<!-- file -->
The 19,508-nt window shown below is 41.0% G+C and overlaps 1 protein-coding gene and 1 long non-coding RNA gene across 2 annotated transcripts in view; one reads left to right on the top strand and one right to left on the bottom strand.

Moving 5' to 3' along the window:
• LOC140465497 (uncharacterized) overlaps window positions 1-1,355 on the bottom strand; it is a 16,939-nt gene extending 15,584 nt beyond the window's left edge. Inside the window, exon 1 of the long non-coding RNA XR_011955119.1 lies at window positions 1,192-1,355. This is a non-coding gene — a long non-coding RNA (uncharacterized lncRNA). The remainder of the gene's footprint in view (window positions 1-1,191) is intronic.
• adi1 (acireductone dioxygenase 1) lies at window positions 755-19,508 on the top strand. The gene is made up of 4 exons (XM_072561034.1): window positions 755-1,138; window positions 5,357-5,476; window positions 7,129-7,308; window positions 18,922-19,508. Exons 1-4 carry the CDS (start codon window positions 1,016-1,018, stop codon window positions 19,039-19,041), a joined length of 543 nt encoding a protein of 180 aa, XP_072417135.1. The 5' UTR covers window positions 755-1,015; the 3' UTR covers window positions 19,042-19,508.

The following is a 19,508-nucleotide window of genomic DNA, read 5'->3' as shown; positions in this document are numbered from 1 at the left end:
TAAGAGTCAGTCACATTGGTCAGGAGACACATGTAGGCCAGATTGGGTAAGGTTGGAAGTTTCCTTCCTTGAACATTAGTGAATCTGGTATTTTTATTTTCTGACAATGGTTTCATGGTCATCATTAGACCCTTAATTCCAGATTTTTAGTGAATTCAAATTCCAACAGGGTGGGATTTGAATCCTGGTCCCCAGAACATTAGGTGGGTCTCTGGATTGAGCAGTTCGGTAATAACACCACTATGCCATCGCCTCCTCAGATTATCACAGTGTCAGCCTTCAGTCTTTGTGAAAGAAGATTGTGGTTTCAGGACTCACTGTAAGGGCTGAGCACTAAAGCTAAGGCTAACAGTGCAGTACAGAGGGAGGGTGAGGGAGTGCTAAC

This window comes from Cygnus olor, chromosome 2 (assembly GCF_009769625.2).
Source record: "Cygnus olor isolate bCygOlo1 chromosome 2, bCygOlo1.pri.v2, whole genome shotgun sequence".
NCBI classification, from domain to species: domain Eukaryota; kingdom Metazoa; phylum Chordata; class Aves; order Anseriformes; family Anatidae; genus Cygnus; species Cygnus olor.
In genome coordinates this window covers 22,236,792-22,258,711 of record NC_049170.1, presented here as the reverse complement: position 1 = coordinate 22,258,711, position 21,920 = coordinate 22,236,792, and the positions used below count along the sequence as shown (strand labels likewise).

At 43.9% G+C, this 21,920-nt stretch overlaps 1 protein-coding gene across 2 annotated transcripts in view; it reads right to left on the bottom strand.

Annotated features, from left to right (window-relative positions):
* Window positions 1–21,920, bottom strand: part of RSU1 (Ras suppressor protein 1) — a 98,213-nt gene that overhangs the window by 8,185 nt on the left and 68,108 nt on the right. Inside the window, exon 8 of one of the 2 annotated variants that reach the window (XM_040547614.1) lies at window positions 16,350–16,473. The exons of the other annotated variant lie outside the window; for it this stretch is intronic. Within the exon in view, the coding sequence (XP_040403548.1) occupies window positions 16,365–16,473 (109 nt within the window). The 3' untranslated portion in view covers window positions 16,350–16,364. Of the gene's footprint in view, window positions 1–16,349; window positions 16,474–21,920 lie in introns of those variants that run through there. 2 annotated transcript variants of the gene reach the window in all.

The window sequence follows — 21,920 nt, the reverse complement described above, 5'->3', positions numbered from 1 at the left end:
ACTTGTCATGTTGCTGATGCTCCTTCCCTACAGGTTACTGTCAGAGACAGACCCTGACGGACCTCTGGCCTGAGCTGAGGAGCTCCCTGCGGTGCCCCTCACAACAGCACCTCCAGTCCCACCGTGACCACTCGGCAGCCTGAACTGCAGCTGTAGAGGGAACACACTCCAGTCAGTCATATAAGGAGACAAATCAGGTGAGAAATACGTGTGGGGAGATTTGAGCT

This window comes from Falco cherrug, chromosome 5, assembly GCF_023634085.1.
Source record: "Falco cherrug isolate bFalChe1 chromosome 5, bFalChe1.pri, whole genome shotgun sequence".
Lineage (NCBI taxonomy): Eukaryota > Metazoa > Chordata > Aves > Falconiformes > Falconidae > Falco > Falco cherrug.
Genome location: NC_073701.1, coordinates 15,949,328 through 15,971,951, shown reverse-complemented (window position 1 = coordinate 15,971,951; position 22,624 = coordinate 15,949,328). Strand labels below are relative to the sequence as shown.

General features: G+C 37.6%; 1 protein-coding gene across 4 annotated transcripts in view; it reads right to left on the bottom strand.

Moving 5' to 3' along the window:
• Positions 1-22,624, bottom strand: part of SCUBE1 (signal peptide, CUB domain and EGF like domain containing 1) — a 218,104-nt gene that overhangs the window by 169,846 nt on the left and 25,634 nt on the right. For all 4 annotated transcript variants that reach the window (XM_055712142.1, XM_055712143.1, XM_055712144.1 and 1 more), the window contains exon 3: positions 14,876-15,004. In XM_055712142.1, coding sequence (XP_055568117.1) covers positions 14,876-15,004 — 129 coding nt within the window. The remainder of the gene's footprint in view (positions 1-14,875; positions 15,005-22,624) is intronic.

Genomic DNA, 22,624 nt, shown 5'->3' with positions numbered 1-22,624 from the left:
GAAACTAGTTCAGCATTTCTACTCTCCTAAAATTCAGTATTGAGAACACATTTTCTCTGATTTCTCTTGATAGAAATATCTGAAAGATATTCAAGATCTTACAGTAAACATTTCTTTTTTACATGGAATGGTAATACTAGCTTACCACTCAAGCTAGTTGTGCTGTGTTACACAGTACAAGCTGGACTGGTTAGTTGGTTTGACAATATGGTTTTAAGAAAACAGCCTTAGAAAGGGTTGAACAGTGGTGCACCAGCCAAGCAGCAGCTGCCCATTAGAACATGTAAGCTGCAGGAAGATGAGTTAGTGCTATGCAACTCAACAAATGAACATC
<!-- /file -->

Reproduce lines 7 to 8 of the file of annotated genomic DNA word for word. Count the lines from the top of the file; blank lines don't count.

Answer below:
This window comes from Cygnus olor, chromosome 2 (assembly GCF_009769625.2).
Source record: "Cygnus olor isolate bCygOlo1 chromosome 2, bCygOlo1.pri.v2, whole genome shotgun sequence".